Does New Date for Neanderthal Extinction Mean the End of Human-Neanderthal Interbreeding?
Jim Morrison, iconic lead singer of The Doors, died July 3, 1971 at age 27. Yet conflicting accounts of the cause and location have left a shroud of mystery over his death. Forty years later, it is still not clear how Morrison died. Some even insist he faked his own death.
Image credit: https://en.wikipedia.org/wiki/File:Paryż_père-lachaise_morison.JPG
But this controversy pales in comparison to the scientific debate about the cause and timing of Neanderthals’ demise. In fact, some scientists think Neanderthals may still be among us—or at least a few of their genes—given recent work that suggests these creatures interbred with modern humans. (For a discussion of Neanderthal interbreeding, listen to the May 10, 2010 edition of Science News Flash.)
New research by scientists from Great Britain and Russia adds to the intrigue surrounding Neanderthals and their relationship to humans. Based on improved radiocarbon dating techniques, it appears that Neanderthals may have gone extinct earlier than thought.1
Neanderthals appear in the fossil record around 200,000 to 150,000 years ago. These creatures lived in the Middle East, Europe, and western Asia. Many paleoanthropologists believe Neanderthals went extinct around 28,000 to 30,000 years ago. Humans made their way into Europe around 40,000 years ago, meaning humans and Neanderthals coexisted in Europe for perhaps as long as 10,000 years.
Nobody knows what caused Neanderthal extinction. Some researchers believe that humans killed off these hominids; others think humans out competed Neanderthals. And yet another theory posits that Neanderthals may have died off because they lacked the cognitive ability to handle the challenges of living in Europe. (For a summary of the views on the cause of Neanderthals disappearance, watch the below video.)
New Date for Neanderthal Extinction?
As humans made their way into Europe, they would have had to travel through the Caucasus Mountains. Direct radiocarbon dating of Neanderthal remains recovered relatively near the pathway modern humans took is one way researchers can determine if humans encountered Neanderthals.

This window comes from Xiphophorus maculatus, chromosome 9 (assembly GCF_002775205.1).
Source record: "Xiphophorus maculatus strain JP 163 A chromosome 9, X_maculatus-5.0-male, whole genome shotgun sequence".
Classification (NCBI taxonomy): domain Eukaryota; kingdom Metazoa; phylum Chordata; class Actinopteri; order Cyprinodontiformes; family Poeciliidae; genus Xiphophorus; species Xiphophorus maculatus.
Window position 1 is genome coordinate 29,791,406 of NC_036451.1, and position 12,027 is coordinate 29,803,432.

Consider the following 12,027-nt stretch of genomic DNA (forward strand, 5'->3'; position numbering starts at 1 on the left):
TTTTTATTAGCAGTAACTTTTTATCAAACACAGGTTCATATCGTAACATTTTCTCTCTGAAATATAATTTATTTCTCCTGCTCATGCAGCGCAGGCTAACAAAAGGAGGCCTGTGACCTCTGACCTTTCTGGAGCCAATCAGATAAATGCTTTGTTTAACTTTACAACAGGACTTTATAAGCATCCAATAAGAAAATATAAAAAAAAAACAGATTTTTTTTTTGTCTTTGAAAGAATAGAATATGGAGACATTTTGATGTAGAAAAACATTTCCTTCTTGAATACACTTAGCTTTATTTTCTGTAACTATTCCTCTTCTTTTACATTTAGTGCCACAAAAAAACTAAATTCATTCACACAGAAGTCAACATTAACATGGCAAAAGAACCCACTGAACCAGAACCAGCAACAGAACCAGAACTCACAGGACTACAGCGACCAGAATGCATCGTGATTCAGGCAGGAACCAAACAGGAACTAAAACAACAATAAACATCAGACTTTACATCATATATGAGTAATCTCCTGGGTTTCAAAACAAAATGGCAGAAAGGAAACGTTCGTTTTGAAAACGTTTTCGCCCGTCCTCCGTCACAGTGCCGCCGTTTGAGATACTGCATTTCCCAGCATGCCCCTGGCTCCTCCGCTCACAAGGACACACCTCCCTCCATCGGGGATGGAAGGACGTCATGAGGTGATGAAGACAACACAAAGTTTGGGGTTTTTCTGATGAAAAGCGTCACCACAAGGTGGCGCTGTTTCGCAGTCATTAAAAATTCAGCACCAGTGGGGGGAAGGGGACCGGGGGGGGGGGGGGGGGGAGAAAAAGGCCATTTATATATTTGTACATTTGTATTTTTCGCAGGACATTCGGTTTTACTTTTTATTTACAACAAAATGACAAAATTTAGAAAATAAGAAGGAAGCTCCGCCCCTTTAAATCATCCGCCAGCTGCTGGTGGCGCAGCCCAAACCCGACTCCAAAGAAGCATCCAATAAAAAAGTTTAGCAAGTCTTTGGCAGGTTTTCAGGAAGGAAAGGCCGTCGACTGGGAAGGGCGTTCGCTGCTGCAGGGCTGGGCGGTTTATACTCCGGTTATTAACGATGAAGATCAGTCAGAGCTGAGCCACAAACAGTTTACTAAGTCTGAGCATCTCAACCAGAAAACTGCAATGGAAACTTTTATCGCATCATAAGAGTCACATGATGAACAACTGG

Based on this methodology, a number of Neanderthal specimens date younger than 36,000 years in age. One of particular interest is a specimen discovered in the Mezmaiskaya Cave, located in the northwestern foothills of the Caucasus Mountains. A rib taken from this Neanderthal dates to 29,000 years in age. This date is used to support the notion that humans and Neanderthals overlapped in Europe for a significant period of time.
Using radiocarbon methods to date samples 30,000 years and older is tricky because most of the carbon-14 in the sample has decayed, making the method susceptible to contamination by younger material. This problem motivated the scientists to refine the methodology. And with their new and improved capabilities, they re-dated the Mezmaiskaya specimen. It turns out that instead of being 29,000 years old, its closer to 40,000 years old. The researchers suspect other Neanderthal remains dated using less-sophisticated radiocarbon methods are likely older as well.
This result indicates that Neanderthals were probably already extinct before humans made their way into Europe. In other words, it is unlikely humans ever encountered Neanderthals in Europe.
Did Neanderthals and Humans Interbreed?
Of course, the earlier extinction of Neanderthals makes it impossible for them to have interbred with humans in Europe. It also raises questions about whether the two species interbred at all.
Some researchers believe they did based on comparisons between the Neanderthal genome and the five human genomes. These investigators examined the average genetic differences between Neanderthal and human genomes, and noted that the former had more in common with non-African than with African representatives.
The simplest way to explain this difference is if there were limited interbreeding between humans and Neanderthals in the eastern portion of the Middle East, roughly 45,000 to 80,000 years ago, just as humans began to migrate around the world. This would explain why non-African populations display what appears to be a 1 to 4 percent genetic contribution from Neanderthals while African people groups have no contribution whatsoever.
It’s still possible, however, that humans and Neanderthals didn’t interbreed at all. The comparison between the genomes of the two is based on an extremely limited number of samples, and the association between human and Neanderthal genomes is statistical. Also it could be that the signatures in the genomes of non-Africans do indeed exist in some African people groups. If so, then this would mean humans and Neanderthals could not have interbred because Africans never had the opportunity to encounter these hominids directly.
The fact that Neanderthals were probably extinct around 40,000 years ago in Europe means that they might have already disappeared in the Middle East before humans began to migrate around the world. If so, then there is no way interbreeding could have taken place.
- Ron Pinhasi et al., “Revised Age of Late Neanderthal Occupation and End of the Middle Paleolithic in the Northern Caucasus,” Proceedings of the National Academy of Sciences, USA 108 (2011): 8611–16.
- Richard E. Green et al., “A Draft Sequence of the Neanderthal Genome,” Science 328 (May 7, 2010): 710–22.